Speech by Ketua Pembangkang and DAP Secretary- General Mr. Lim Kit Siang at a May Day Tea Party organised by the DAP Labour Bureau at the Pudu DAP Branch on 1st May 1973 at 10 a.m.
Although the government has declared May Day as a public holiday, the workers and the people must not allow themselves to be misled into thinking that the Alliance Government has turned overnight into a pro-labour government. This will be to mistake form for substance.
The Alliance Government’s laws, measures and polices remain anti-labour and pro-employer. The success of the workers to get the government to make May Day a public holiday in recognition of the workers’ place in national development is only the first step in a long struggle to achieve for the workers their rightful place in Malaysian society and the enjoyment of the just fruits for their labour.
In my view, one of the most outstanding problems in the working population is the problem of unorganised workers. Over 70 per cent of the workers are unorganised, completely at the tender mercies of the managements. We read in the press, and many go unreported, of the countless examples of workers being victimsed, intimidated and even dismissed for daring to exercise their basic right to form a union or to join a union. The Industrial Relations act 1967, which though enshrines the right of workers to unionise, does not provide any enforcement to uphold these rights.
I urge trade union leaders and movement to give urgent and deep attention to this problem of over 70 per cent of the workers outside the pale of organised labour, who eke out at the seated wage of $1, $1.50 or $2 a day.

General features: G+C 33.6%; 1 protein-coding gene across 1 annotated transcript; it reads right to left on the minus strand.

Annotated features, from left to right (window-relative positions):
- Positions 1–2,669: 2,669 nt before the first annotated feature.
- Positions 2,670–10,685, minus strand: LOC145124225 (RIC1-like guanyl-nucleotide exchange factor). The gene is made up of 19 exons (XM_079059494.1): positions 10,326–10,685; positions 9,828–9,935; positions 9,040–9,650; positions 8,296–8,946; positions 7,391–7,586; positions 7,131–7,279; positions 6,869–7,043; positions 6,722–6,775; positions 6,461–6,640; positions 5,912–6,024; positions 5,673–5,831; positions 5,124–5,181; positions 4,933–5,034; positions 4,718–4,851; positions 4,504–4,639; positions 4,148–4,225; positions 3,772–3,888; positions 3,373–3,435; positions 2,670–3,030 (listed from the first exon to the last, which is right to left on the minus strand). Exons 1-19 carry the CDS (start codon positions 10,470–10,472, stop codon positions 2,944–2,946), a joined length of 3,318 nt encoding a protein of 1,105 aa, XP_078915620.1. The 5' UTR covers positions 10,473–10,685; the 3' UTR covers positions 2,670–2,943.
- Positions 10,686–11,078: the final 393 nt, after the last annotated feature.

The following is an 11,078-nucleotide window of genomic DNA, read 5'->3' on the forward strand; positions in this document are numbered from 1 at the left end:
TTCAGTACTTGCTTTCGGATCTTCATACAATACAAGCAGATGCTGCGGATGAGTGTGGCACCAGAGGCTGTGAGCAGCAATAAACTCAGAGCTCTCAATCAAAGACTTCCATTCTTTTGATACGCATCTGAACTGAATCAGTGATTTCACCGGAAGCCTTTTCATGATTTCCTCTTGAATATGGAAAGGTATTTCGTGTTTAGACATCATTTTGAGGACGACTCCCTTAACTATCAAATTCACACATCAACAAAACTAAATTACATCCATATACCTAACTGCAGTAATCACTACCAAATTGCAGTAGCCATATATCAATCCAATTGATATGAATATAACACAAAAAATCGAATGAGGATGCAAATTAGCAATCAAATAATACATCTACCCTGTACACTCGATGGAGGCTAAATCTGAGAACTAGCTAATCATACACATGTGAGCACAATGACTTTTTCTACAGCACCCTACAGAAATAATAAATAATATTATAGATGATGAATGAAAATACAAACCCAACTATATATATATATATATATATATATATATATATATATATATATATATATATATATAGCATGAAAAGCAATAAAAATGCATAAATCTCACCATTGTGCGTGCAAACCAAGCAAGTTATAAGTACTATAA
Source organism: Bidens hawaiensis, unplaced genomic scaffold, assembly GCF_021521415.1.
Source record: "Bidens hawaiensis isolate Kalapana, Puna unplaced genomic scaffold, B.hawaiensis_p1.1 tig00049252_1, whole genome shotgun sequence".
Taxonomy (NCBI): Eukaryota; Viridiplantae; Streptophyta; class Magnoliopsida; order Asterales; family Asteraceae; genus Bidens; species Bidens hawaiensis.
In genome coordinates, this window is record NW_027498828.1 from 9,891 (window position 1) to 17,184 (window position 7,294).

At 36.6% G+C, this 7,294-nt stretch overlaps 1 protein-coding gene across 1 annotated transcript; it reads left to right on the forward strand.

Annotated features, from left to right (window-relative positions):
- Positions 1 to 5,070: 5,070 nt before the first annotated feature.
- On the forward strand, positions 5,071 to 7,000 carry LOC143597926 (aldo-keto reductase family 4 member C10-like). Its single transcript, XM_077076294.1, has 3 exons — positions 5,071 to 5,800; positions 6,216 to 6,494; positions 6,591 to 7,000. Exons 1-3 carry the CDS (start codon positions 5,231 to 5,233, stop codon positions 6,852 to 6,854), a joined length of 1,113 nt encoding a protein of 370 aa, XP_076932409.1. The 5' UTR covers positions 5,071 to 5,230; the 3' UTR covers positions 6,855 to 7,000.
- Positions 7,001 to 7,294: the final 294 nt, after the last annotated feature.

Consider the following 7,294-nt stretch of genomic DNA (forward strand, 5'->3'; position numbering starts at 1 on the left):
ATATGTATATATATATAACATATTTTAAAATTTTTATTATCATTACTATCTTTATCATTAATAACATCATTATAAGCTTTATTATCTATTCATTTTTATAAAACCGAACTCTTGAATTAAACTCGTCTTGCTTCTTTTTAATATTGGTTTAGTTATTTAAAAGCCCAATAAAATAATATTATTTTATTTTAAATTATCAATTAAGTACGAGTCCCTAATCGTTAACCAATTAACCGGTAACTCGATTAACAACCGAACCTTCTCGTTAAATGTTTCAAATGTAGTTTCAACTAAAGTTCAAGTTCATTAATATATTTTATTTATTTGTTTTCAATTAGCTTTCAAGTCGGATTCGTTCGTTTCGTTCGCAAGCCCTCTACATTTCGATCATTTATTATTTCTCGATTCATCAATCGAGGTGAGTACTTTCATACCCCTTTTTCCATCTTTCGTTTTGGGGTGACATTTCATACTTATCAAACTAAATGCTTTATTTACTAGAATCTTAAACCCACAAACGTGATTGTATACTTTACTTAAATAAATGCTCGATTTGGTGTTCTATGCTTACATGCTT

The organised workers, with their collective strength, can go someway to protect and advance their legitimate rights to better wages and improved working conditions. But the unorganised workers are virtually helpless at the tender mercies, in many instances, of rapacious and exploitative labour.
If this problem is not tackled by organised labour and trade union leaders, I fear a day will come when there will be a deep division and gulf between the organised labour and unorganised labour.
Just as the world today is divided into developed and rich countries on the one hand, and undeveloped and poor countries on the other; there are in undeveloped and poor countries further division into the haves and have-nots.
Let not this pattern be repeated in the Malaysian labour class, where the organised workers become the have have-nots, while the unorganised and defenseless workers become ‘have- not have- nots’. When such a division emerges, then the organised workers will be regarded as the privileged workers by the unprivileged workers. This is unhealthy and undesirable to the labour movement as a whole.
The only way to prevent such harmful division in the labour movement from arising is for the organised workers and leaders to give priority attention to the unorganised workers in Malaysia, who comprise the overwhelming majority, so that they can be brought into the mainstream of trade unionism and shoulder-to shoulder join the ranks of organised workers in the collective and joint battle for better wages and improved working conditions for workers.